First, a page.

August 3, 2019

Effects Pedals

Analog VS Digital Effects Pedals - Does It Really Matter?

Newcomers usually ask me questions related to the Digital vs Analog topic. What are the differences? Which one is better? Why?

For the experienced users, this is a no-brainer: analog sound better and more natural. That's what we've been told forever... but, is this still true?

In this post, we will dive into these questions and try to find the answers that will help you make the best decisions before extending your current pedalboard or buying your first pedals.

SourceAudio's Nemesis Delay digital pedal

Technical Differences

Signal Sampling

You probably have heard that analog effects pedals sound more “natural”.

All the signals you can find in nature are analog signals, which are formed by an infinite number of connected points that can have any value.

Analog signals can be modified in a number of ways using passive electrical components (capacitors, resistances, inductors, …).

That’s OK for simple circuits, but if we want to design complex effects with some sorts of emulation, persistent memory, multiple effects in one single board (that would be a pedalboard) we would need to discretize the analog signal into a digital signal.

The signal fidelity of a digital effects pedal will depend on its A/D processing power

In the signal discretization process, the infinite points of the analog signal are reduced to a few ones that characterize (approximate) the original signal with the highest fidelity possible.

But… as I said, the signal loses some data in the transformation, losing part of the information of the original signal.

With this new digital signal, the device can pass it to a dedicated IC (kind of a CPU) and do some magic tricks, then transform it back to an analog signal and send it to the amplifier.

Sampling Frequency

Any digital device will always lose information in the signal sampling process, but the question is: how much data loss can our ears tolerate before noting it?

This is directly related to the sampling frequency: the number of samples used to discretize the analog signal.

The higher the frequency, the better the sampling at a cost of higher compute power which leads to an overall higher product cost.

So, the signal fidelity of a digital effects pedal will depend on its A/D (analog to digital) processing power. And, of course, manufacturers are always interested in minimizing their product costs, so they will try to use the cheapest but powerful-enough processor to create a profitable product.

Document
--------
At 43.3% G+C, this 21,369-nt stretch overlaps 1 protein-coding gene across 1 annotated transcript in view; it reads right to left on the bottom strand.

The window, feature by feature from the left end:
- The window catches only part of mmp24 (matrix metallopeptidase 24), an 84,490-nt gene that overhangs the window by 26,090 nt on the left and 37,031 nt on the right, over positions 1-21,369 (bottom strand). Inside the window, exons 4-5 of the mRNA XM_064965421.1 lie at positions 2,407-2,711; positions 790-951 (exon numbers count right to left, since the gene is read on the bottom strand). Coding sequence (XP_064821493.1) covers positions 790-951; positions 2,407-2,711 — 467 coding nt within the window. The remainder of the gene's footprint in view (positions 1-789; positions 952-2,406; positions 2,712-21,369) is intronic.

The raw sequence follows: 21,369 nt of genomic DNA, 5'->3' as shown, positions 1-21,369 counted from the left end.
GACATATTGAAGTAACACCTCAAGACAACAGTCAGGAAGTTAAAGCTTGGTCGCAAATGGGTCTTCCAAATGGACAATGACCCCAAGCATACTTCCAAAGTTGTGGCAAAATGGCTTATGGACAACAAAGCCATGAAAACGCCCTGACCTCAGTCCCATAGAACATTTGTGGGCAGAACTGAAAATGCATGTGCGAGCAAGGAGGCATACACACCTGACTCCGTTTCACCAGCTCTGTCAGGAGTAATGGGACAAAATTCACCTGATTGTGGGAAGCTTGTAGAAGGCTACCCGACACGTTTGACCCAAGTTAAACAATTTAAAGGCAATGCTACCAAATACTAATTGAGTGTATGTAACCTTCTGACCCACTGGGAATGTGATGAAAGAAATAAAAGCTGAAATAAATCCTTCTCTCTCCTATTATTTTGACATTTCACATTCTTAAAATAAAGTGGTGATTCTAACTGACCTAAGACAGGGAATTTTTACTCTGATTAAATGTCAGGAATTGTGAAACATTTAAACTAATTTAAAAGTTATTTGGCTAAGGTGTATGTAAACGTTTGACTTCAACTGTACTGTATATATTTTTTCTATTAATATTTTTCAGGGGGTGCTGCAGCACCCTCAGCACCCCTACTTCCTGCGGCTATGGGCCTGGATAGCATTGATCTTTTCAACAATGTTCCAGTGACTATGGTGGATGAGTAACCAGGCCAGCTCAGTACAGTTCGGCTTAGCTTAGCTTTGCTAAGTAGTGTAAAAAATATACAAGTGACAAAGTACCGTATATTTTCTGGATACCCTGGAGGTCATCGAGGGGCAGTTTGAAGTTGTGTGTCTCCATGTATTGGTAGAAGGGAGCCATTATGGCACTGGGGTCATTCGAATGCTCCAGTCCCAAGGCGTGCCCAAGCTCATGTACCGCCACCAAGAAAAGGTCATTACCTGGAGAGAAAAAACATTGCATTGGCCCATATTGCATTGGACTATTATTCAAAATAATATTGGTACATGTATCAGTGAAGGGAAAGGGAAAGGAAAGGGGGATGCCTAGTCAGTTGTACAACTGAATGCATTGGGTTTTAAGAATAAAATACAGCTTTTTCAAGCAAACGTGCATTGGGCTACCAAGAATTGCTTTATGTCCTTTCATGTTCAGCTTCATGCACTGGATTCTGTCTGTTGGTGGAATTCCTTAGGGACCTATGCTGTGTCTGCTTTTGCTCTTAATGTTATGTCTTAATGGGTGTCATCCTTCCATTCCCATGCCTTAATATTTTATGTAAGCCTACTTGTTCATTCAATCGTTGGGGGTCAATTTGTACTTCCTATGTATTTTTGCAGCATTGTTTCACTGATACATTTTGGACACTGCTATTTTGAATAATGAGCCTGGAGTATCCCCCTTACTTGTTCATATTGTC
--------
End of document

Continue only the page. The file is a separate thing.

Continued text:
Signal Processing

Imagine we’ve got a custom pedal that samples our guitar’s (analog) signal into a digital signal with a nearly infinite sampling frequency.

The resulting signal would be almost the same as the original signal, right?

Obviously, there is no device with such processing power, but you get the message. But we don’t need that infinite power to make a digital pedal sound like an analog pedal.

Of course, there will be some information loss, but our human ears won’t notice it.

Maybe, digital effects pedals have been known for destroying the natural behavior of our beloved guitars sound, but technology evolves rapidly, and more sooner than later if not already, will hit this field as well and the barrier that exists now between digital and analogic pedals will fade (if it’s not already).

How This Affect The Sound?

Well, it will depend, as you will be probably thinking. Maybe when talking about guitar effects pedals is more obvious that digital pedals will output a more “synthetic” sound…

But the goal of this post is to make you think about the status quo of digital instruments,  about how this market can/will evolve, about how the instruments we are used to could be transformed in the coming years.

Here is one of the best examples to demonstrate how thin the digital vs analog barrier can: the Seaboard RISE.

Digital effects will lead the future

  • Digital is the future. Analog circuits usage will be reduced to some specific functionalities
  • Nowadays, I prefer analog pedals (as they are more widely established), unless I have no other option than getting a digital one
  • For any other type of devices, I would check first how it’s built in order to figure out their A/D converting quality
Want to try high-quality digital effects pedals? Check the Source Audio catalog